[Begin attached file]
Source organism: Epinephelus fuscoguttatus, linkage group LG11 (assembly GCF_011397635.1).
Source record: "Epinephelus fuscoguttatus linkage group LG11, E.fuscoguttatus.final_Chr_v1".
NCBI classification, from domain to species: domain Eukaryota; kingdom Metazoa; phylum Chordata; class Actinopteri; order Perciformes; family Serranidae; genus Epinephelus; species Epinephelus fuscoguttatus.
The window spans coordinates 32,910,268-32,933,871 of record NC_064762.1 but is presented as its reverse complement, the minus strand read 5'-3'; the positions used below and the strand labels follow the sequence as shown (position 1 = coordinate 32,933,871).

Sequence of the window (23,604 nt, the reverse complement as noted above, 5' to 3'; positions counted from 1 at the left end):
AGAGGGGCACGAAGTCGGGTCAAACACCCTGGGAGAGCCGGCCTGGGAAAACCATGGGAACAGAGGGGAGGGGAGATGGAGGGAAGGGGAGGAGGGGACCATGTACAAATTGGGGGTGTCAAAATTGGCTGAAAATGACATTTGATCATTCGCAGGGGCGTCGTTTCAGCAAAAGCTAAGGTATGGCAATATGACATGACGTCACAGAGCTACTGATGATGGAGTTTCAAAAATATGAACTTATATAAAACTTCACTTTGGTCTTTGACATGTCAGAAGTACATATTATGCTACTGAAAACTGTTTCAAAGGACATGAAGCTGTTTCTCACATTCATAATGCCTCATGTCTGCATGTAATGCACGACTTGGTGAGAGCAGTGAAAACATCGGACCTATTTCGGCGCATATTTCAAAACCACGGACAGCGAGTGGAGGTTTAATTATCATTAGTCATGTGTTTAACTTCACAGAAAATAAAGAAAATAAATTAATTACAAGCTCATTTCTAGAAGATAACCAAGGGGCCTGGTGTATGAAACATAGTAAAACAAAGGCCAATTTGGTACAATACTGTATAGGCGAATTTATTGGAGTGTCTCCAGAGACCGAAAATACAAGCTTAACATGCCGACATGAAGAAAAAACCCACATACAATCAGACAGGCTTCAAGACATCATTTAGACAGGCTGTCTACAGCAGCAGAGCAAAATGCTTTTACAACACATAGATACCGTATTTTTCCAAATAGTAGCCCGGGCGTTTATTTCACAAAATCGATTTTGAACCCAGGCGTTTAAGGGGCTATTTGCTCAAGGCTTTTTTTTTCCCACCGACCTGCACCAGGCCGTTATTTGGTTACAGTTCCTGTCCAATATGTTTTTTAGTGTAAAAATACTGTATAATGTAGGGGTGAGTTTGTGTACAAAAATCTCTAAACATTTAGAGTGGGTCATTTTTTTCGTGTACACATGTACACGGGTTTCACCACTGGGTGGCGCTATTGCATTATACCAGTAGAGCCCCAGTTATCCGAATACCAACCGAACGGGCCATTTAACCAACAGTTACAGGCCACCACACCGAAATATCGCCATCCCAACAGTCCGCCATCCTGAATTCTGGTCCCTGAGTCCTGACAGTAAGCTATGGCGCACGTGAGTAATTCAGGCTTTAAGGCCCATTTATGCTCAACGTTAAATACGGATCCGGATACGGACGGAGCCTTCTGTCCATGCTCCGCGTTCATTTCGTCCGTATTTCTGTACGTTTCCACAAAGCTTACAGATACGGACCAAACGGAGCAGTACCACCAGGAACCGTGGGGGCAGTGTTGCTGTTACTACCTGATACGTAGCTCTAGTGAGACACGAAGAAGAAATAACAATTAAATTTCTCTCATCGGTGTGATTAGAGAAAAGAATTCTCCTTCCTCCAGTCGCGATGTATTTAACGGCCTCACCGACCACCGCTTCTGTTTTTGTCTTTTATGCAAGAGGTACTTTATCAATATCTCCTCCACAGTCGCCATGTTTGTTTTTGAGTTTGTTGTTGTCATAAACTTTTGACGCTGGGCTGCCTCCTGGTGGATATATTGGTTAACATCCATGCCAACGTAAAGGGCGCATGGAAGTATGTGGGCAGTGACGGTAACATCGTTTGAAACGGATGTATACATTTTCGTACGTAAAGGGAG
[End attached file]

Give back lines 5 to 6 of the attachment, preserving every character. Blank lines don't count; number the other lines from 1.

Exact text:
Sequence of the window (23,604 nt, the reverse complement as noted above, 5' to 3'; positions counted from 1 at the left end):
AGAGGGGCACGAAGTCGGGTCAAACACCCTGGGAGAGCCGGCCTGGGAAAACCATGGGAACAGAGGGGAGGGGAGATGGAGGGAAGGGGAGGAGGGGACCATGTACAAATTGGGGGTGTCAAAATTGGCTGAAAATGACATTTGATCATTCGCAGGGGCGTCGTTTCAGCAAAAGCTAAGGTATGGCAATATGACATGACGTCACAGAGCTACTGATGATGGAGTTTCAAAAATATGAACTTATATAAAACTTCACTTTGGTCTTTGACATGTCAGAAGTACATATTATGCTACTGAAAACTGTTTCAAAGGACATGAAGCTGTTTCTCACATTCATAATGCCTCATGTCTGCATGTAATGCACGACTTGGTGAGAGCAGTGAAAACATCGGACCTATTTCGGCGCATATTTCAAAACCACGGACAGCGAGTGGAGGTTTAATTATCATTAGTCATGTGTTTAACTTCACAGAAAATAAAGAAAATAAATTAATTACAAGCTCATTTCTAGAAGATAACCAAGGGGCCTGGTGTATGAAACATAGTAAAACAAAGGCCAATTTGGTACAATACTGTATAGGCGAATTTATTGGAGTGTCTCCAGAGACCGAAAATACAAGCTTAACATGCCGACATGAAGAAAAAACCCACATACAATCAGACAGGCTTCAAGACATCATTTAGACAGGCTGTCTACAGCAGCAGAGCAAAATGCTTTTACAACACATAGATACCGTATTTTTCCAAATAGTAGCCCGGGCGTTTATTTCACAAAATCGATTTTGAACCCAGGCGTTTAAGGGGCTATTTGCTCAAGGCTTTTTTTTTCCCACCGACCTGCACCAGGCCGTTATTTGGTTACAGTTCCTGTCCAATATGTTTTTTAGTGTAAAAATACTGTATAATGTAGGGGTGAGTTTGTGTACAAAAATCTCTAAACATTTAGAGTGGGTCATTTTTTTCGTGTACACATGTACACGGGTTTCACCACTGGGTGGCGCTATTGCATTATACCAGTAGAGCCCCAGTTATCCGAATACCAACCGAACGGGCCATTTAACCAACAGTTACAGGCCACCACACCGAAATATCGCCATCCCAACAGTCCGCCATCCTGAATTCTGGTCCCTGAGTCCTGACAGTAAGCTATGGCGCACGTGAGTAATTCAGGCTTTAAGGCCCATTTATGCTCAACGTTAAATACGGATCCGGATACGGACGGAGCCTTCTGTCCATGCTCCGCGTTCATTTCGTCCGTATTTCTGTACGTTTCCACAAAGCTTACAGATACGGACCAAACGGAGCAGTACCACCAGGAACCGTGGGGGCAGTGTTGCTGTTACTACCTGATACGTAGCTCTAGTGAGACACGAAGAAGAAATAACAATTAAATTTCTCTCATCGGTGTGATTAGAGAAAAGAATTCTCCTTCCTCCAGTCGCGATGTATTTAACGGCCTCACCGACCACCGCTTCTGTTTTTGTCTTTTATGCAAGAGGTACTTTATCAATATCTCCTCCACAGTCGCCATGTTTGTTTTTGAGTTTGTTGTTGTCATAAACTTTTGACGCTGGGCTGCCTCCTGGTGGATATATTGGTTAACATCCATGCCAACGTAAAGGGCGCATGGAAGTATGTGGGCAGTGACGGTAACATCGTTTGAAACGGATGTATACATTTTCGTACGTAAAGGGAG